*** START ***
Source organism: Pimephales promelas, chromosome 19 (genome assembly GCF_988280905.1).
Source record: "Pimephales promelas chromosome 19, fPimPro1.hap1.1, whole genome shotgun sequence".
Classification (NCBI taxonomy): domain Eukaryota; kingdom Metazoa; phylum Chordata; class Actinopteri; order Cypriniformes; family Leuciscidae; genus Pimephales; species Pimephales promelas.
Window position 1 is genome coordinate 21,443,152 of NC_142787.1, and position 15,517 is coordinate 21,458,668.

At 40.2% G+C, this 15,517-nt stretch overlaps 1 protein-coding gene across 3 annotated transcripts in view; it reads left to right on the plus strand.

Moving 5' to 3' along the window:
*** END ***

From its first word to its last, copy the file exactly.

Source organism: Pimephales promelas, chromosome 19 (genome assembly GCF_988280905.1).
Source record: "Pimephales promelas chromosome 19, fPimPro1.hap1.1, whole genome shotgun sequence".
Classification (NCBI taxonomy): domain Eukaryota; kingdom Metazoa; phylum Chordata; class Actinopteri; order Cypriniformes; family Leuciscidae; genus Pimephales; species Pimephales promelas.
Window position 1 is genome coordinate 21,443,152 of NC_142787.1, and position 15,517 is coordinate 21,458,668.

At 40.2% G+C, this 15,517-nt stretch overlaps 1 protein-coding gene across 3 annotated transcripts in view; it reads left to right on the plus strand.

Moving 5' to 3' along the window: